Illegal Immigration Effect on U.S. Economy and Schools Research Paper

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¶ … Illegal Immigration to U.S. Economy & Education

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Research Paper on Illegal Immigration Effect on U.S. Economy & Schools Assignment

Immigration and particularly illegal or undocumented immigration has been a hot topic in the U.S. For several decades, but particularly since September 11th 2001, when all the gaps and holes in our relatively free and open society where highlighted by our ultimate vulnerability to terrorism. The discussion regarding how so many people could get in to and live in the U.S. For such a long period of time with no one really knowing they were here, came up as a talking point and has led countless people, experts and novices to chime in on their beliefs and feelings about illegal immigration. It was only a short matter of time that the discussion turned to the Mexico border and its multiple vulnerabilities and to some the startling number of people who enter this nation illegitimately from there. The talk then of course turned to what some see as the enormous financial burden these individuals place on society, everything from how many "free" taxpayer supported services they enjoy and how many U.S. jobs they take from legitimate workers both immigrant and otherwise. The current condition of the domestic and international economies has added fuel to the fire, as experts and novices alike question why we as a nation are providing valuable service to illegal's when those resources are severely restricted and in some cases threatened. ("Top 10 pros and cons…" 2009) Lastly, the new Arizona legislation that allows officials to detain based on appearance also sparked the thought by many that there needs to be some real data about the costs of illegal immigration. (Stewart) Having clearly but briefly outlined why this illegitimate institution of illegal immigration, that has existed in the U.S. For centuries and met many common needs of both immigrants and the U.S. this work will go into some detail about what illegal immigration really costs and benefits the U.S. first by underscoring the facts that are known about illegal immigration and second illuminating what is unknown, such as how much illegal immigration really cost the economy and particularly public education.

Costs and Benefits to the Economy

As a logical starting point this work will start with a relatively comprehensive discussion about why illegal immigration has been such a constant and mostly accepted institution in the U.S. For such a long time. It would also be remiss to discuss this topic without including the real logic and benefit behind illegal immigration. The reasons are purely an issue of supply and demand, illegal workers supply services in the U.S. that U.S. workers are not either willing to provide or are to educated to even think of providing. Hansen of the prestigious Council on Foreign Relations, explains the phenomena in some detail in a policy briefing on the logic of illegal immigration, and more specifically in his chapter on the economics of illegal immigration. The work very clearly outline the details of the situation, where the U.S. has had a massive global improvement in education, far above that seen in history, which has stripped the labor market of unskilled workers and made them relatively scarce, the percentage of people in the U.S. with less than a high school education went from 50% in 1960 to 12% in 2000, an improvement in most sense but an improvement that leaves a gap in the economy. (Hansen 14)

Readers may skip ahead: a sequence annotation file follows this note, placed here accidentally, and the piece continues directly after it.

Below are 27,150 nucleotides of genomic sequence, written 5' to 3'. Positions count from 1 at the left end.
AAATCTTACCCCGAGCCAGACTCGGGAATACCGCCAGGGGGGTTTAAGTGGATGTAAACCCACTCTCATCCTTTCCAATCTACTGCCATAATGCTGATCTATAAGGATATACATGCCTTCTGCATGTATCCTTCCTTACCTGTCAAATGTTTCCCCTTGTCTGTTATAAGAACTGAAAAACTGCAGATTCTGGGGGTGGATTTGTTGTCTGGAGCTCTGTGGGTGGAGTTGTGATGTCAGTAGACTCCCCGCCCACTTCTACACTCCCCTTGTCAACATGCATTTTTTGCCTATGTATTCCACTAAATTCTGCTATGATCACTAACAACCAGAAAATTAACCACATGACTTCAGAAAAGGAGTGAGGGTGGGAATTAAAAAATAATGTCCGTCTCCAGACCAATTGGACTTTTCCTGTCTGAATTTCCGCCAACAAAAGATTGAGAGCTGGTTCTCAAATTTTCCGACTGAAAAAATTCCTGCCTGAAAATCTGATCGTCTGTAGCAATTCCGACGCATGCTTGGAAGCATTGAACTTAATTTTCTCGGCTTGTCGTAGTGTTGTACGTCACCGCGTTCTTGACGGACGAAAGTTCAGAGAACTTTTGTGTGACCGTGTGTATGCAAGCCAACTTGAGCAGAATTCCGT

Therefore it is an issue of supply and demand. The U.S. has a high demand for unskilled labor and Mexico in particular has a high supply, not to mention a much lower wage scale and limited economic opportunity for skilled or unskilled workers. In Mexico 74% of the working population holds less than 12 years of education and a worker there with that skill level can earn about $2.30 per hour, where the demand in the U.S. allows that same worker to earn about $8.50 for the same hour of work, adjusting for the variance in cost of living, which is much lower in Mexico. (Hansen 14) That increase as well as the failure of legitimate immigration processes to meet the real needs of these workers through programs that cost little and support temporary or migrant work leaves most of these workers with the logical choice of entering the country illegally, some staying and improving their lot and others returning repeatedly to Mexico as their tenure increases. (Hansen 14-15) Hansen also argues that the legal immigration hat occurs most often among skilled workers, also in high demand in the U.S. usually retains the bulk of legitimate means of entering the country to work either temporarily or permanently. As Hansen puts it